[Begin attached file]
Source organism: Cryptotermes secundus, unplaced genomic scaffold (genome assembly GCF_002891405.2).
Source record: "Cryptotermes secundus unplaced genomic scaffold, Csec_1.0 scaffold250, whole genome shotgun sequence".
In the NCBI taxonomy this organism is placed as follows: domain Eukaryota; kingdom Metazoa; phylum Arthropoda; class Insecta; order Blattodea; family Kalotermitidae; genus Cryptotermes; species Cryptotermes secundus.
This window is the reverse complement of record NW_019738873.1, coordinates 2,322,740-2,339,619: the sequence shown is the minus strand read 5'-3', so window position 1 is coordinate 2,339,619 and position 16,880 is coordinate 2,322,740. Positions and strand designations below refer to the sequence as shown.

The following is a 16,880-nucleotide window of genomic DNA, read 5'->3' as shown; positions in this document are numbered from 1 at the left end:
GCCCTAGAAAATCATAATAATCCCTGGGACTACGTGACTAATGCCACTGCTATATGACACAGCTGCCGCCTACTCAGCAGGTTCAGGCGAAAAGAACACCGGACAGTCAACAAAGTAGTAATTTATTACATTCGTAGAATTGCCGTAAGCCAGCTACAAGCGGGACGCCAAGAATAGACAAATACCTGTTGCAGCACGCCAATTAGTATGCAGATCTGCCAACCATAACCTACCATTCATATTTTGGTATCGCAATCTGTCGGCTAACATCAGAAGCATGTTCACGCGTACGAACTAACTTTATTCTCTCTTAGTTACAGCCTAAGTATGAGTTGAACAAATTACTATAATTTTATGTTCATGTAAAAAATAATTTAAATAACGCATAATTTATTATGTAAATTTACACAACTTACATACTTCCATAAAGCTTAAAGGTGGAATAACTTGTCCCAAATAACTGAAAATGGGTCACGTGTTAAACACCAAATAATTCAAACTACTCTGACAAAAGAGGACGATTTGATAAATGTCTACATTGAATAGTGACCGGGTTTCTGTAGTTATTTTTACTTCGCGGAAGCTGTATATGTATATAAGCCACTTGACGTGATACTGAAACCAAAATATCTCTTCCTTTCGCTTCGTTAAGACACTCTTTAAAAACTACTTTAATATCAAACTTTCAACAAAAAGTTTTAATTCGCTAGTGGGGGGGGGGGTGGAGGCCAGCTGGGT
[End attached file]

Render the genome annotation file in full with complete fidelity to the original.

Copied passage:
Source organism: Cryptotermes secundus, unplaced genomic scaffold (genome assembly GCF_002891405.2).
Source record: "Cryptotermes secundus unplaced genomic scaffold, Csec_1.0 scaffold250, whole genome shotgun sequence".
In the NCBI taxonomy this organism is placed as follows: domain Eukaryota; kingdom Metazoa; phylum Arthropoda; class Insecta; order Blattodea; family Kalotermitidae; genus Cryptotermes; species Cryptotermes secundus.
This window is the reverse complement of record NW_019738873.1, coordinates 2,322,740-2,339,619: the sequence shown is the minus strand read 5'-3', so window position 1 is coordinate 2,339,619 and position 16,880 is coordinate 2,322,740. Positions and strand designations below refer to the sequence as shown.

The following is a 16,880-nucleotide window of genomic DNA, read 5'->3' as shown; positions in this document are numbered from 1 at the left end:
GCCCTAGAAAATCATAATAATCCCTGGGACTACGTGACTAATGCCACTGCTATATGACACAGCTGCCGCCTACTCAGCAGGTTCAGGCGAAAAGAACACCGGACAGTCAACAAAGTAGTAATTTATTACATTCGTAGAATTGCCGTAAGCCAGCTACAAGCGGGACGCCAAGAATAGACAAATACCTGTTGCAGCACGCCAATTAGTATGCAGATCTGCCAACCATAACCTACCATTCATATTTTGGTATCGCAATCTGTCGGCTAACATCAGAAGCATGTTCACGCGTACGAACTAACTTTATTCTCTCTTAGTTACAGCCTAAGTATGAGTTGAACAAATTACTATAATTTTATGTTCATGTAAAAAATAATTTAAATAACGCATAATTTATTATGTAAATTTACACAACTTACATACTTCCATAAAGCTTAAAGGTGGAATAACTTGTCCCAAATAACTGAAAATGGGTCACGTGTTAAACACCAAATAATTCAAACTACTCTGACAAAAGAGGACGATTTGATAAATGTCTACATTGAATAGTGACCGGGTTTCTGTAGTTATTTTTACTTCGCGGAAGCTGTATATGTATATAAGCCACTTGACGTGATACTGAAACCAAAATATCTCTTCCTTTCGCTTCGTTAAGACACTCTTTAAAAACTACTTTAATATCAAACTTTCAACAAAAAGTTTTAATTCGCTAGTGGGGGGGGGGGTGGAGGCCAGCTGGGT